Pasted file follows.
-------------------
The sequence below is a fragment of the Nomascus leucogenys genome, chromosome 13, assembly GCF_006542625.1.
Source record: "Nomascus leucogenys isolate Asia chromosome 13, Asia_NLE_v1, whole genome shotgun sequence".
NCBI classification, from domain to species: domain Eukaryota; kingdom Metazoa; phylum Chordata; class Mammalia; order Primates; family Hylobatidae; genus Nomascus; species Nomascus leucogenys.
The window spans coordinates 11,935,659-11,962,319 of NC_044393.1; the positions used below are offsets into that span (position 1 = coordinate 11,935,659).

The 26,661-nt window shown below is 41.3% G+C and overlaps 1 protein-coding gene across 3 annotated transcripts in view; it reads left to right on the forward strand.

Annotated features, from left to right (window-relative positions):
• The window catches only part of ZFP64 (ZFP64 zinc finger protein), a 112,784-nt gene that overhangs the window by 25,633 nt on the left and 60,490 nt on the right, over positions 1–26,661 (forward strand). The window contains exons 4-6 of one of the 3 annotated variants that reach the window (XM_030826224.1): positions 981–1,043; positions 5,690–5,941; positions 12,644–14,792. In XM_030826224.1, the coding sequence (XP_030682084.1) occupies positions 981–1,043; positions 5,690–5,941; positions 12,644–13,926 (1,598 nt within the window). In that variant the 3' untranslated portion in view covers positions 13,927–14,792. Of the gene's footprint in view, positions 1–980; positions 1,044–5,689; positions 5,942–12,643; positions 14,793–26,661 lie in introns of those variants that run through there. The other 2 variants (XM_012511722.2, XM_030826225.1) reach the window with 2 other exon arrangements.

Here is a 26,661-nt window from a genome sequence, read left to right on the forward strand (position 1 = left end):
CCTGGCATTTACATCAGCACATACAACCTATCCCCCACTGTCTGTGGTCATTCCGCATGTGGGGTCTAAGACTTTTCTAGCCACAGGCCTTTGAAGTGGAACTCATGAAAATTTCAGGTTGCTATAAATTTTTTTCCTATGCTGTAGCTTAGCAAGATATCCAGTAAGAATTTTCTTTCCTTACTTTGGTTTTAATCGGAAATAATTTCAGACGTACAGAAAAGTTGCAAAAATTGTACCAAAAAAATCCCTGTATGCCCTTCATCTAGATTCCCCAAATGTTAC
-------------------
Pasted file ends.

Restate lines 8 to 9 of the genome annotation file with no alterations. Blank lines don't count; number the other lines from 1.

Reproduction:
Here is a 26,661-nt window from a genome sequence, read left to right on the forward strand (position 1 = left end):
CCTGGCATTTACATCAGCACATACAACCTATCCCCCACTGTCTGTGGTCATTCCGCATGTGGGGTCTAAGACTTTTCTAGCCACAGGCCTTTGAAGTGGAACTCATGAAAATTTCAGGTTGCTATAAATTTTTTTCCTATGCTGTAGCTTAGCAAGATATCCAGTAAGAATTTTCTTTCCTTACTTTGGTTTTAATCGGAAATAATTTCAGACGTACAGAAAAGTTGCAAAAATTGTACCAAAAAAATCCCTGTATGCCCTTCATCTAGATTCCCCAAATGTTAC